By JUNE KRONHOLZ, Wall Street Journal
July 11, 2006; Page A5
Two’s company, but what’s a crowd?
The latest point of debate between supporters and opponents of the Senate’s expansive immigration bill is whether the country, with 3.5 million square miles of land, has room for more people — or whether it is already too crowded.
The Senate bill and a competing enforcement-only measure in the House are stalled as the two bodies hold hearings around the country this summer. But as passed in May, the Senate measure would legalize millions of illegal immigrants and allow their families to join them in the U.S. It also would admit hundreds of thousands of temporary workers each year and would more than quadruple the number of jobs-based permanent visas available annually.
Immigration supporters say the U.S. needs a steady supply of workers to offset its falling birth rate, and many demographers say the country can absorb more people. “Will we run out of space? It seems unlikely,” says Kenneth Prewitt, a former director of the U.S. Census Bureau.
The U.S. population is expected to hit 300 million in October, an increase of 19 million people since 2000 and almost 100 million since 1970. Even so, that averages only one person for every 7.6 acres of U.S. land area. But those who favor limiting immigration say that huge new flows of foreigners will add to urban sprawl, strain public services and put new demands on limited natural resources.
“If you ask, ‘Can the U.S. hold a billion people?’ the answer is unequivocally yes. But do we want that?” asks Steven Camarota, research director of Washington’s Center for Immigration Studies, which advocates reduced immigration. Most new immigrants are going to “perhaps 15 states and 20 metropolitan areas. No one’s going to North Dakota,” he says.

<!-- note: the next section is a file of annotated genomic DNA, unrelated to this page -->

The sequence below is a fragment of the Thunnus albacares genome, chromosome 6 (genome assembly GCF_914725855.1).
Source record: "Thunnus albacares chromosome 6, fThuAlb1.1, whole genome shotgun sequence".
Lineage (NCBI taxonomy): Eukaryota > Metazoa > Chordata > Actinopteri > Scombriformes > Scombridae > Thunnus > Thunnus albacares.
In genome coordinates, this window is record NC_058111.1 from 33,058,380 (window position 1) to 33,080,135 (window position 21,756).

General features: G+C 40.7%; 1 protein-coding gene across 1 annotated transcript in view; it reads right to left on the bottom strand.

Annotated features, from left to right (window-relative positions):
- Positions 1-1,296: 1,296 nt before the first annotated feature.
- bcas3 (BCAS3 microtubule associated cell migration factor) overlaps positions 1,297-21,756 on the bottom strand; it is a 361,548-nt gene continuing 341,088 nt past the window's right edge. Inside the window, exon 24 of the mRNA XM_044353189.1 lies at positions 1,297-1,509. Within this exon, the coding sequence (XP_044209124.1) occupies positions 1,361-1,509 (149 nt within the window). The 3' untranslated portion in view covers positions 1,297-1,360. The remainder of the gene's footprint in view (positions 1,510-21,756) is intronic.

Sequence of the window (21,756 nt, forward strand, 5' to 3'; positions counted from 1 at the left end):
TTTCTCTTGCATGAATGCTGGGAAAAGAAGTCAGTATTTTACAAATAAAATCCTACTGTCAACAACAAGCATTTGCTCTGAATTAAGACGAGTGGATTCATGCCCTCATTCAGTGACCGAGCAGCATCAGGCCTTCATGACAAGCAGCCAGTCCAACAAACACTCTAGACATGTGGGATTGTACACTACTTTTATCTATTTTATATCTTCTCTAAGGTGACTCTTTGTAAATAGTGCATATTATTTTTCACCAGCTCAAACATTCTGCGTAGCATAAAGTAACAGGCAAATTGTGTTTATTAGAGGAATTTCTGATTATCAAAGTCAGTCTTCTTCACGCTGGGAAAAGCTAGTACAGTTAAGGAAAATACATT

It’s hard to know how many people the Senate bill would add to the U.S. population. Demographers can only estimate how many illegal immigrants are here now, and how many would bring families to the U.S. The economy would help determine how many new immigrants would come for jobs and how many would stay.
But the Heritage Foundation, a conservative Washington think tank that opposes expanded immigration, estimates that 66 million immigrants would be added to the population during the next 20 years instead of the one million a year allowed by current law.
Pro-immigration groups challenge the Heritage estimate by citing a Congressional Budget Office study predicting that, over 10 years, the Senate bill would allow only eight million more immigrants than under current law.
Separately, the National Foundation for American Policy, a nonpartisan think tank in Arlington, Va., estimates the bill would admit 28.5 million immigrants over 20 years, in addition to those who already could enter under current law.
Both sides in the debate point out that many of those immigrants already are here and the bill would only legalize their status, not add to the population. But they disagree about how many of those would seek legal status, an important step for policy planners because it determines how many could then bring families and add to the immigrant flow.
The Congressional Budget Office predicts that fewer than four million of the estimated 12 million illegal immigrants already in the U.S. will come forward, pay fines and begin the citizenship process. The Center for Immigration Studies puts the number at 10 million immigrants, who would be joined almost immediately by 4.5 million spouses and children. After those immigrants become permanent residents in about six years, they could petition to bring in parents and siblings.